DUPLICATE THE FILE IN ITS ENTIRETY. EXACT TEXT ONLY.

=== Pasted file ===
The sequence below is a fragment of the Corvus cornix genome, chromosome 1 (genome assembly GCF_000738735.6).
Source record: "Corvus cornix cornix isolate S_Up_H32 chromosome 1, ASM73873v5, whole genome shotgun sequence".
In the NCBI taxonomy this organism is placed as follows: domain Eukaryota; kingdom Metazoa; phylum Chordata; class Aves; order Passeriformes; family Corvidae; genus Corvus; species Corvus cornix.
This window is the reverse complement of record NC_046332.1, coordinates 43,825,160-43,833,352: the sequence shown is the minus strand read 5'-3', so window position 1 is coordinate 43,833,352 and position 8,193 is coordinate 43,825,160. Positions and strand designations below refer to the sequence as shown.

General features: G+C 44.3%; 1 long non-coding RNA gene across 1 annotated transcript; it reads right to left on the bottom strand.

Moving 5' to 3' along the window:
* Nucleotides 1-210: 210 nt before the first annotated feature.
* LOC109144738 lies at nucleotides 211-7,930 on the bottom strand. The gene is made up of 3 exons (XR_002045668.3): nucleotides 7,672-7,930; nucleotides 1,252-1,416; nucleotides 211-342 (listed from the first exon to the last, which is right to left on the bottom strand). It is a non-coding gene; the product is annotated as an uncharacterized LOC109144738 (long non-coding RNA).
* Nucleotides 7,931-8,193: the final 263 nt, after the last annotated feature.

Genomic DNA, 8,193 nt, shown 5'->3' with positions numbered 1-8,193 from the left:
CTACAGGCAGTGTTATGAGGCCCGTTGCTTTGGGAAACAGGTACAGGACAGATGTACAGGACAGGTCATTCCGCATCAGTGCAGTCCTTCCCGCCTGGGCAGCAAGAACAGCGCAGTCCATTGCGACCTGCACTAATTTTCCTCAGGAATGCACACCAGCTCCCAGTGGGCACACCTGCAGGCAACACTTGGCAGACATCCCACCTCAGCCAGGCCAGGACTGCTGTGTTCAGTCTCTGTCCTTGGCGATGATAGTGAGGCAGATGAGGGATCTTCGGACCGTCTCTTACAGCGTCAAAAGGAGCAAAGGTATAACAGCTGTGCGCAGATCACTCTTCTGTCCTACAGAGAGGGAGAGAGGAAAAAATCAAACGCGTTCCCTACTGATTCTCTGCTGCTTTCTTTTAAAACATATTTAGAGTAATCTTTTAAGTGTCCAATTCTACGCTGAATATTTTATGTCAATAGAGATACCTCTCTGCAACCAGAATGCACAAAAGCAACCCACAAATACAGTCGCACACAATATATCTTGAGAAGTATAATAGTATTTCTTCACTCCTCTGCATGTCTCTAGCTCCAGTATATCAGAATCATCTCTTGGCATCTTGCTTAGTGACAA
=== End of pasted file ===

The sequence below is a fragment of the Corvus cornix genome, chromosome 1 (genome assembly GCF_000738735.6).
Source record: "Corvus cornix cornix isolate S_Up_H32 chromosome 1, ASM73873v5, whole genome shotgun sequence".
In the NCBI taxonomy this organism is placed as follows: domain Eukaryota; kingdom Metazoa; phylum Chordata; class Aves; order Passeriformes; family Corvidae; genus Corvus; species Corvus cornix.
This window is the reverse complement of record NC_046332.1, coordinates 43,825,160-43,833,352: the sequence shown is the minus strand read 5'-3', so window position 1 is coordinate 43,833,352 and position 8,193 is coordinate 43,825,160. Positions and strand designations below refer to the sequence as shown.

General features: G+C 44.3%; 1 long non-coding RNA gene across 1 annotated transcript; it reads right to left on the bottom strand.

Moving 5' to 3' along the window:
* Nucleotides 1-210: 210 nt before the first annotated feature.
* LOC109144738 lies at nucleotides 211-7,930 on the bottom strand. The gene is made up of 3 exons (XR_002045668.3): nucleotides 7,672-7,930; nucleotides 1,252-1,416; nucleotides 211-342 (listed from the first exon to the last, which is right to left on the bottom strand). It is a non-coding gene; the product is annotated as an uncharacterized LOC109144738 (long non-coding RNA).
* Nucleotides 7,931-8,193: the final 263 nt, after the last annotated feature.

Genomic DNA, 8,193 nt, shown 5'->3' with positions numbered 1-8,193 from the left:
CTACAGGCAGTGTTATGAGGCCCGTTGCTTTGGGAAACAGGTACAGGACAGATGTACAGGACAGGTCATTCCGCATCAGTGCAGTCCTTCCCGCCTGGGCAGCAAGAACAGCGCAGTCCATTGCGACCTGCACTAATTTTCCTCAGGAATGCACACCAGCTCCCAGTGGGCACACCTGCAGGCAACACTTGGCAGACATCCCACCTCAGCCAGGCCAGGACTGCTGTGTTCAGTCTCTGTCCTTGGCGATGATAGTGAGGCAGATGAGGGATCTTCGGACCGTCTCTTACAGCGTCAAAAGGAGCAAAGGTATAACAGCTGTGCGCAGATCACTCTTCTGTCCTACAGAGAGGGAGAGAGGAAAAAATCAAACGCGTTCCCTACTGATTCTCTGCTGCTTTCTTTTAAAACATATTTAGAGTAATCTTTTAAGTGTCCAATTCTACGCTGAATATTTTATGTCAATAGAGATACCTCTCTGCAACCAGAATGCACAAAAGCAACCCACAAATACAGTCGCACACAATATATCTTGAGAAGTATAATAGTATTTCTTCACTCCTCTGCATGTCTCTAGCTCCAGTATATCAGAATCATCTCTTGGCATCTTGCTTAGTGACAA